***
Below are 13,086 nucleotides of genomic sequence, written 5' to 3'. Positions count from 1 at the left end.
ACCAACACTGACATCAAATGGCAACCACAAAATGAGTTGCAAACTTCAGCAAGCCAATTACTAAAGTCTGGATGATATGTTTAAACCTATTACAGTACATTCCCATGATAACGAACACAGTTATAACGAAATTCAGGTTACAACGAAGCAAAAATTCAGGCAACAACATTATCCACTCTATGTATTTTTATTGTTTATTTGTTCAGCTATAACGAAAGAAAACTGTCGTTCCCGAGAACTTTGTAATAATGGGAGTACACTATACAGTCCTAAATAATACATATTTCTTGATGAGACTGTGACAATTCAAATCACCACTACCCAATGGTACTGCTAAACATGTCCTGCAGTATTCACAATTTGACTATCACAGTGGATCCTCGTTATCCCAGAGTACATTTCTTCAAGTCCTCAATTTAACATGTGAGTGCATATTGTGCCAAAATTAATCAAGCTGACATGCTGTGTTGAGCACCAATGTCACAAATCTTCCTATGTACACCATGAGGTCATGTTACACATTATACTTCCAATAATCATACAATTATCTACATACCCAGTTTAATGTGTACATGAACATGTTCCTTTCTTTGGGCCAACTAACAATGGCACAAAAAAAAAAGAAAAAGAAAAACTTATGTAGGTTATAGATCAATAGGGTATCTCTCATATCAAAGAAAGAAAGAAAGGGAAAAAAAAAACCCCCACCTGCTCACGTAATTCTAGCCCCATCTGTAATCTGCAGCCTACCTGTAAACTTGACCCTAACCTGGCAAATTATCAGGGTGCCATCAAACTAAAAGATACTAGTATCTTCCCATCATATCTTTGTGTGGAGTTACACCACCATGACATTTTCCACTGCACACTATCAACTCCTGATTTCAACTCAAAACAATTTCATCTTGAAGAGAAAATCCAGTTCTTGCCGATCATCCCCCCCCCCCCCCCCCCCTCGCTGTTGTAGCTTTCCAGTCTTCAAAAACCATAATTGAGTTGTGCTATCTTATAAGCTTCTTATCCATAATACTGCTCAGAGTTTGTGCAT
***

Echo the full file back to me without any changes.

Below are 13,086 nucleotides of genomic sequence, written 5' to 3'. Positions count from 1 at the left end.
ACCAACACTGACATCAAATGGCAACCACAAAATGAGTTGCAAACTTCAGCAAGCCAATTACTAAAGTCTGGATGATATGTTTAAACCTATTACAGTACATTCCCATGATAACGAACACAGTTATAACGAAATTCAGGTTACAACGAAGCAAAAATTCAGGCAACAACATTATCCACTCTATGTATTTTTATTGTTTATTTGTTCAGCTATAACGAAAGAAAACTGTCGTTCCCGAGAACTTTGTAATAATGGGAGTACACTATACAGTCCTAAATAATACATATTTCTTGATGAGACTGTGACAATTCAAATCACCACTACCCAATGGTACTGCTAAACATGTCCTGCAGTATTCACAATTTGACTATCACAGTGGATCCTCGTTATCCCAGAGTACATTTCTTCAAGTCCTCAATTTAACATGTGAGTGCATATTGTGCCAAAATTAATCAAGCTGACATGCTGTGTTGAGCACCAATGTCACAAATCTTCCTATGTACACCATGAGGTCATGTTACACATTATACTTCCAATAATCATACAATTATCTACATACCCAGTTTAATGTGTACATGAACATGTTCCTTTCTTTGGGCCAACTAACAATGGCACAAAAAAAAAAGAAAAAGAAAAACTTATGTAGGTTATAGATCAATAGGGTATCTCTCATATCAAAGAAAGAAAGAAAGGGAAAAAAAAAACCCCCACCTGCTCACGTAATTCTAGCCCCATCTGTAATCTGCAGCCTACCTGTAAACTTGACCCTAACCTGGCAAATTATCAGGGTGCCATCAAACTAAAAGATACTAGTATCTTCCCATCATATCTTTGTGTGGAGTTACACCACCATGACATTTTCCACTGCACACTATCAACTCCTGATTTCAACTCAAAACAATTTCATCTTGAAGAGAAAATCCAGTTCTTGCCGATCATCCCCCCCCCCCCCCCCCCCTCGCTGTTGTAGCTTTCCAGTCTTCAAAAACCATAATTGAGTTGTGCTATCTTATAAGCTTCTTATCCATAATACTGCTCAGAGTTTGTGCAT